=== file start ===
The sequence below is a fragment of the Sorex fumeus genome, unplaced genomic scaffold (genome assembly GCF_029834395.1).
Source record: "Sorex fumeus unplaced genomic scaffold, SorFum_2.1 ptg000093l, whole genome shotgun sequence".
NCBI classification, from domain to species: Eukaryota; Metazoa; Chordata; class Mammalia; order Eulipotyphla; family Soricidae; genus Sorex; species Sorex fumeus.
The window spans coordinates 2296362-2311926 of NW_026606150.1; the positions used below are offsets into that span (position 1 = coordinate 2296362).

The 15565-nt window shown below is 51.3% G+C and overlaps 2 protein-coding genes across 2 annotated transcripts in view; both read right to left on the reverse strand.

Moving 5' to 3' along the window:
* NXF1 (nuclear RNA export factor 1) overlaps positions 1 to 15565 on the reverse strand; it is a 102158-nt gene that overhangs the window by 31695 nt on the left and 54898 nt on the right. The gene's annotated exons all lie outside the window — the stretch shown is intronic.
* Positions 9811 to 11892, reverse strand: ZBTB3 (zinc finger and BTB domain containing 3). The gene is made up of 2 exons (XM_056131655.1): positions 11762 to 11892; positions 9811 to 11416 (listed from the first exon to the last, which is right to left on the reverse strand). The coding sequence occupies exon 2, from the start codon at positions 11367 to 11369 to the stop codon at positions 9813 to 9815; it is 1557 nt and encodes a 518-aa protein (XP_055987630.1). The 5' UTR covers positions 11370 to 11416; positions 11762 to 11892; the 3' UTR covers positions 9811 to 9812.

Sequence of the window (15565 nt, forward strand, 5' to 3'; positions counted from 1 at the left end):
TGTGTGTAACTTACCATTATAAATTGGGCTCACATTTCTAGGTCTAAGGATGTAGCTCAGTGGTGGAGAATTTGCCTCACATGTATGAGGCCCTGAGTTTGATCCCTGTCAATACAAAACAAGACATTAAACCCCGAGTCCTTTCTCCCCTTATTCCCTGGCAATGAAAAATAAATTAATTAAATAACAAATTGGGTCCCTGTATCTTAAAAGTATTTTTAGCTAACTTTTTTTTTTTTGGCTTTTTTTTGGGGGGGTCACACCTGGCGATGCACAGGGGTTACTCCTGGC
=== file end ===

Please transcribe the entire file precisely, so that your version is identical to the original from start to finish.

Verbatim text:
The sequence below is a fragment of the Sorex fumeus genome, unplaced genomic scaffold (genome assembly GCF_029834395.1).
Source record: "Sorex fumeus unplaced genomic scaffold, SorFum_2.1 ptg000093l, whole genome shotgun sequence".
NCBI classification, from domain to species: Eukaryota; Metazoa; Chordata; class Mammalia; order Eulipotyphla; family Soricidae; genus Sorex; species Sorex fumeus.
The window spans coordinates 2296362-2311926 of NW_026606150.1; the positions used below are offsets into that span (position 1 = coordinate 2296362).

The 15565-nt window shown below is 51.3% G+C and overlaps 2 protein-coding genes across 2 annotated transcripts in view; both read right to left on the reverse strand.

Moving 5' to 3' along the window:
* NXF1 (nuclear RNA export factor 1) overlaps positions 1 to 15565 on the reverse strand; it is a 102158-nt gene that overhangs the window by 31695 nt on the left and 54898 nt on the right. The gene's annotated exons all lie outside the window — the stretch shown is intronic.
* Positions 9811 to 11892, reverse strand: ZBTB3 (zinc finger and BTB domain containing 3). The gene is made up of 2 exons (XM_056131655.1): positions 11762 to 11892; positions 9811 to 11416 (listed from the first exon to the last, which is right to left on the reverse strand). The coding sequence occupies exon 2, from the start codon at positions 11367 to 11369 to the stop codon at positions 9813 to 9815; it is 1557 nt and encodes a 518-aa protein (XP_055987630.1). The 5' UTR covers positions 11370 to 11416; positions 11762 to 11892; the 3' UTR covers positions 9811 to 9812.

Sequence of the window (15565 nt, forward strand, 5' to 3'; positions counted from 1 at the left end):
TGTGTGTAACTTACCATTATAAATTGGGCTCACATTTCTAGGTCTAAGGATGTAGCTCAGTGGTGGAGAATTTGCCTCACATGTATGAGGCCCTGAGTTTGATCCCTGTCAATACAAAACAAGACATTAAACCCCGAGTCCTTTCTCCCCTTATTCCCTGGCAATGAAAAATAAATTAATTAAATAACAAATTGGGTCCCTGTATCTTAAAAGTATTTTTAGCTAACTTTTTTTTTTTTGGCTTTTTTTTGGGGGGGTCACACCTGGCGATGCACAGGGGTTACTCCTGGC